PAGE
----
Sundance: The historical truth of 'Slavery by Another Name'
The writers, directors and producers behind the documentary "Slavery by Another Name" aren't going to be playing the Sundance game. They're not in Park City to sell their film, as it's already sold to PBS.
In a quick turnaround, the documentary airs nationally on Feb. 13, just weeks after its Sundance premiere. "I don't remember anything that close, and I've been to Sundance four times, both as an editor and as a judge," said director Sam Pollard.
Based on the Pulitzer Prize-winning book by Douglas A. Blackmon, "Slavery by Another Name" is nothing short of shocking. It chronicles how little changed in post-Emancipation South "an astonishing failure on the part of an entire society," Blackmon said. "Mind-boggling, really."
After President Abraham Lincoln issued the Emancipation Proclamation in 1863, thousands of Americans were systematically re-enslaved to meet the South's demand for cheap labor, according to Catherine Allan, from Twin Cities Public Television, and "Slavery's" executive producer. "A loophole in the 13th Amendment abolished slavery, except in the case of punishment for a crime," she said. "And within that loophole, it became a crime in the South to be unemployed, to leave one job for another one, to sell cotton after sundown, to speak too loudly in the company of white women."
What's distinctive about "Slavery" is that it features descendants of the enslaved and of the enslavers, a decision that Pollard said he at first resisted. "Most documentaries that I've worked on, you don't have descendants who talk about their reactions to what they've heard and what they've read," he said. "But it was one of the best decisions we ever made."
Among those descendants is Susan Tuggle Burnore, whose great-grandfather murdered 11 slaves working on his farm. He was the only white man convicted of first-degree murder of an African American between 1866 and 1966.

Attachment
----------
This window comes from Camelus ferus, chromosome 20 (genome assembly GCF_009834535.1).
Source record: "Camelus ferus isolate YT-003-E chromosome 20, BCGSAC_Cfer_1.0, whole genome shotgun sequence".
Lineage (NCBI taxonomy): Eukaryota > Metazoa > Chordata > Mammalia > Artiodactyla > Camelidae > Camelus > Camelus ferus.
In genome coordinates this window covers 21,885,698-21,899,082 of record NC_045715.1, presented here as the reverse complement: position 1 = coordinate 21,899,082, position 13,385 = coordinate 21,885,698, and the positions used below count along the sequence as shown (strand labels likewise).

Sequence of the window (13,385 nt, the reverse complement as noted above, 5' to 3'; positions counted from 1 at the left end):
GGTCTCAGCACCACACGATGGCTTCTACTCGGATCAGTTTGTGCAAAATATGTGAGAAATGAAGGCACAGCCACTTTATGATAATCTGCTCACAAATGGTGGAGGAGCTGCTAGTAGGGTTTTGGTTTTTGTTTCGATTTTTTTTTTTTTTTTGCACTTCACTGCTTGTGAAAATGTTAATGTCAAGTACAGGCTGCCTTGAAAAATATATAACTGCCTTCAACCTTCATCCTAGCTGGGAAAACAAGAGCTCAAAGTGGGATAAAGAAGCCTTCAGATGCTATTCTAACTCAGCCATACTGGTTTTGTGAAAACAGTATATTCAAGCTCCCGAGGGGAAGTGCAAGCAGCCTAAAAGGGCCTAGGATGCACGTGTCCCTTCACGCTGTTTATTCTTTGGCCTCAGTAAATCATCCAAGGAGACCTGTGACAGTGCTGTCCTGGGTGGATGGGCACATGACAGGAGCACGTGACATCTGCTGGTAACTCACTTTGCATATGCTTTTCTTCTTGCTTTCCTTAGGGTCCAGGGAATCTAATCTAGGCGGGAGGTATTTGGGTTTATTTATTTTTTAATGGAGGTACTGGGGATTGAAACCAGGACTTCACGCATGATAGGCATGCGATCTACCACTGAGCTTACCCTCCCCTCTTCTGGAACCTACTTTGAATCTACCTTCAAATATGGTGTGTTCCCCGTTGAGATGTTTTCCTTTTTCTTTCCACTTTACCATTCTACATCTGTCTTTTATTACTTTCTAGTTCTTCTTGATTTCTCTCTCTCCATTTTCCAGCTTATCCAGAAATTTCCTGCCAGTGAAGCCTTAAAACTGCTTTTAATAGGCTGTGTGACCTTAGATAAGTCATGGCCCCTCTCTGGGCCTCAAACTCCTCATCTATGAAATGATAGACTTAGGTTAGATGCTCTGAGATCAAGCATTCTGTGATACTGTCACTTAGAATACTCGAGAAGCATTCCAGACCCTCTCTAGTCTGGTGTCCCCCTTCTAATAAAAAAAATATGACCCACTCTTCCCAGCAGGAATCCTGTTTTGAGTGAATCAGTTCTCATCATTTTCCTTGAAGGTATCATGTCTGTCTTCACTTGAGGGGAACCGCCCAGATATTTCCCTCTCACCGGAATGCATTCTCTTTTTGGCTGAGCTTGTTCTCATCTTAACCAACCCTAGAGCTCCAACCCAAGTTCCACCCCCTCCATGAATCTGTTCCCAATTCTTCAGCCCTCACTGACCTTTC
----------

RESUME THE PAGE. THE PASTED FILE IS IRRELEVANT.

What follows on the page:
Burnore said discovering that history was "devastating" for her family, but she and her brothers came to embrace the information simply because it was true. Some of her uncles and aunts expressed deep feelings of shame and denial, and were horrified that Burnore would be involved with the documentary.
On Feb. 13, the day the documentary first airs, "I probably won't hang out in my hometown that day," she said.
Blackmon said the descendants help bring the story alive. "They represent that connection in a very vital way," the author said. "They're the stars of the film."
"Slavery by Another Name" is Blackmon's first experience in filmmaking. And he's excited about taking the film to Sundance. "I've always wanted to go to Sundance and never had the reason," he said. "But this is an incredibly powerful story."
For Pollard and Allan, this is familiar territory. And while their film has already been sold, still they feel the pressure of attending Sundance. "We're in competition," Pollard said. "We would like to think that those judges would give us something."
'Slavery by Another Name' screenings
Tuesday, Jan. 24, 9 a.m. • Yarrow Hotel Theatre, Park City*
Tuesday, Jan. 24 4 p.m. • Holiday Village Cinema 3, Park City*
Thursday, Jan. 26, 9 p.m. • Yarrow Hotel Theatre, Park City*
Friday, Jan. 27, 3:45 p.m. • Broadway Centre Cinema 3, Salt Lake City*
Saturday, Jan. 28, noon • Temple Theatre, Park City*